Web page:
Epidemiology of ACE inhibitor-induced angioedema

Angioedema occurs in 0.1-0.7% of patients taking ACE inhibitors, and 60% of cases occur within the first week of starting an ACE inhibitor (though it can occur as much as years later).2,3 ACE inhibitors are implicated as the cause of 20-40% of all ED visits for angioedema.4

Risk Factors2,5,6

  • Female
  • Age > 65yo
  • African American
  • Prior angioedema
  • Smoking
  • ACE inhibitor-associated cough

Clinical Features of ACE inhibitor-induced angioedema

Affected Sites:

  • Mucous membranes of the head and neck
    • Face
    • Tongue
    • Lips
    • Pharynx
    • Larynx
  • GI tract
    • Diffuse abdominal pain
    • Nausea/vomiting/diarrhea

Signs/Symptoms at initial presentation:4

  • SOB (89%)
  • Lip swelling (70%)
  • Tongue swelling (52%)
  • Voice change/hoarseness (29%)
  • Stridor (11%)

Key Clinical Features:

  • Onset in minutes with resolution in 24-72 hours
  • Absence of itching/urticaria7

Staging and Disposition:8

Stage Affected Site Outpatient (%) Floor (%) ICU (%) Intervention (%)
I Face, lip 48 52 0 0
II Soft palate 60 40 0 0
III Tongue 26 7 67 7
IV Larynx 0 0 100 24

Management of ACE inhibitor-induced angioedema

  • Proven benefit
    • Airway management
    • Withdrawal of ACE inhibitor
  • Unclear benefit
    • Epinephrine 0.3mg IM q15min
    • Diphenhydramine 50mg IV
    • Famotidine 20mg IV
    • Solumedrol 125mg IV
  • Future treatment options
    • FFP: contains ACE9
    • Icatibant: bradykinin B2 receptor antagonist10,11

References:

  1. Vleeming, W., van Amsterdam, J. G., Stricker, B. H. C., & de Wildt, D. J. (1998). ACE inhibitor-induced angioedema. Drug Safety, 18(3), 171–188. doi:10.2165/00002018-199818030-00003
  2. Grant, N. N., Deeb, Z. E., & Chia, S. H. (2007). Clinical experience with angiotensin-converting enzyme inhibitor-induced angioedema. Otolaryngology – head and neck surgery, 137(6), 931–935. doi:10.1016/j.otohns.2007.08.012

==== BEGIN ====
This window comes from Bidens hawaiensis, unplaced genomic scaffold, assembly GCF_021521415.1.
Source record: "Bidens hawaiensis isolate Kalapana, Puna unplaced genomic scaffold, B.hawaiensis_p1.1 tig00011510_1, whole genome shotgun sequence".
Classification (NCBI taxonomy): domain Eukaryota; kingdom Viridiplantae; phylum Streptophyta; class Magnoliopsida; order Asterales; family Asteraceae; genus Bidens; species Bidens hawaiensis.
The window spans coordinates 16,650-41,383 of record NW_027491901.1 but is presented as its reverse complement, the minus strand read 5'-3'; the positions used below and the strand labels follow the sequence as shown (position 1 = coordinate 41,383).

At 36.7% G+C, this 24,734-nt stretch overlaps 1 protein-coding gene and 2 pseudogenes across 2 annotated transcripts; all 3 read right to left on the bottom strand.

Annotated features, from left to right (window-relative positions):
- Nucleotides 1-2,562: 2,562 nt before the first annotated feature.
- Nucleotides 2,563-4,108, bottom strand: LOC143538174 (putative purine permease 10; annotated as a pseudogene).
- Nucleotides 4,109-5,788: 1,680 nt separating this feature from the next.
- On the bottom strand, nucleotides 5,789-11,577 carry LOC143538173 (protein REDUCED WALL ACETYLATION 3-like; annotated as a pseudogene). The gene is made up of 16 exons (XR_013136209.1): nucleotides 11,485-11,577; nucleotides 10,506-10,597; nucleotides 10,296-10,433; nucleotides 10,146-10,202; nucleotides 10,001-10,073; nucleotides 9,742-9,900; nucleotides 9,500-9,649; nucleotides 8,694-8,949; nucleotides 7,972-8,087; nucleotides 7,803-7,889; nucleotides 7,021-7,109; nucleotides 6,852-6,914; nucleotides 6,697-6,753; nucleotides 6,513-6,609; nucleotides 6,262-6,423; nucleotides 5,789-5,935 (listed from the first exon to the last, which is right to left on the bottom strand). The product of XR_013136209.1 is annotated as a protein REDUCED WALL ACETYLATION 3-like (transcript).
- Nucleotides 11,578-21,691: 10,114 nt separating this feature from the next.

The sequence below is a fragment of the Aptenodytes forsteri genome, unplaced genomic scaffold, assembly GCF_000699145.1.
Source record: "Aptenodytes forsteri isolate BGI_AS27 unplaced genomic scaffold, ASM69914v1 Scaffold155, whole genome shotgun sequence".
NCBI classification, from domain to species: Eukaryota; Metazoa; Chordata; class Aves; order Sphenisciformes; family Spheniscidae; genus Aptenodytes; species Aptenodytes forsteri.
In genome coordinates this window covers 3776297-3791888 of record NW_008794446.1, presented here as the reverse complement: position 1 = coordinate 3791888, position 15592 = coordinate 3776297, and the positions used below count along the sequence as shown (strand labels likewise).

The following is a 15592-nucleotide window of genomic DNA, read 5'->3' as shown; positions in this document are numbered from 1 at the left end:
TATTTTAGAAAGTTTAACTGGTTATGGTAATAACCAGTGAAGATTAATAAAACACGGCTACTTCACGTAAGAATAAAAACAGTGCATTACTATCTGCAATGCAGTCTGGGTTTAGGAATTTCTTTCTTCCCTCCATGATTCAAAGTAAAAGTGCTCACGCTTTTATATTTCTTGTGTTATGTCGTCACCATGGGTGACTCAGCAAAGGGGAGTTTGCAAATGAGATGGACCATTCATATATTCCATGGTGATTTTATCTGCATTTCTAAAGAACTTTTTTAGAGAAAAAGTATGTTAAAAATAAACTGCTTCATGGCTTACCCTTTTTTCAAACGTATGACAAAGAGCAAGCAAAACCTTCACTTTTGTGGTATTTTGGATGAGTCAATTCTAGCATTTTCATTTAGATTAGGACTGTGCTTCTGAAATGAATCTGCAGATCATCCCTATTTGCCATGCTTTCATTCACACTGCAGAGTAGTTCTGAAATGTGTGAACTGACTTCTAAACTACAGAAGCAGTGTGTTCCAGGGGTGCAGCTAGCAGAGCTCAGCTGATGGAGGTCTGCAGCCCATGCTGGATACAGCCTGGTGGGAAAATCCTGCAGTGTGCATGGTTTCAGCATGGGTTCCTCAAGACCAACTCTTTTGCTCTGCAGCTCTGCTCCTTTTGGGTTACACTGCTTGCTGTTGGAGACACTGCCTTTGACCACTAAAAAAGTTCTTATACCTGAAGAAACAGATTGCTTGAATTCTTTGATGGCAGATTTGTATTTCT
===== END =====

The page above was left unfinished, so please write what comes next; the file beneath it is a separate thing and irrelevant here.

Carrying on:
3. Slater, E. E., Merrill, D. D., Guess, H. A., Roylance, P. J., Cooper, W. D., Inman, W. H., & Ewan, P. W. (1988). Clinical profile of angioedema associated with angiotensin converting-enzyme inhibition. JAMA : the journal of the American Medical Association, 260(7), 967–970.
  4. Banerji, A., Clark, S., Blanda, M., LoVecchio, F., Snyder, B., & Camargo, C. A. (2008). Multicenter study of patients with angiotensin-converting enzyme inhibitor-induced angioedema who present to the emergency department. Annals of allergy, asthma & immunology, 100(4), 327–332. doi:10.1016/S1081-1206(10)60594-7
  5. Gibbs, C. R., Lip, G. Y., & Beevers, D. G. (1999). Angioedema due to ACE inhibitors: increased risk in patients of African origin. British journal of clinical pharmacology, 48(6), 861–865.
  6. Morimoto, T., Gandhi, T. K., Fiskio, J. M., Seger, A. C., So, J. W., Cook, E. F., Fukui, T., et al. (2004). An evaluation of risk factors for adverse drug events associated with angiotensin-converting enzyme inhibitors. Journal of evaluation in clinical practice, 10(4), 499–509. doi:10.1111/j.1365-2753.2003.00484.x
  7. Kanani, A., Schellenberg, R., & Warrington, R. (2011). Urticaria and angioedema. Allergy, Asthma & Clinical Immunology, 7(Suppl 1), S9. doi:10.1186/1710-1492-7-S1-S9
  8. Ishoo, E., Shah, U. K., Grillone, G. A., Stram, J. R., & Fuleihan, N. S. (1999). Predicting airway risk in angioedema: staging system based on presentation. Otolaryngology – head and neck surgery, 121(3), 263–268.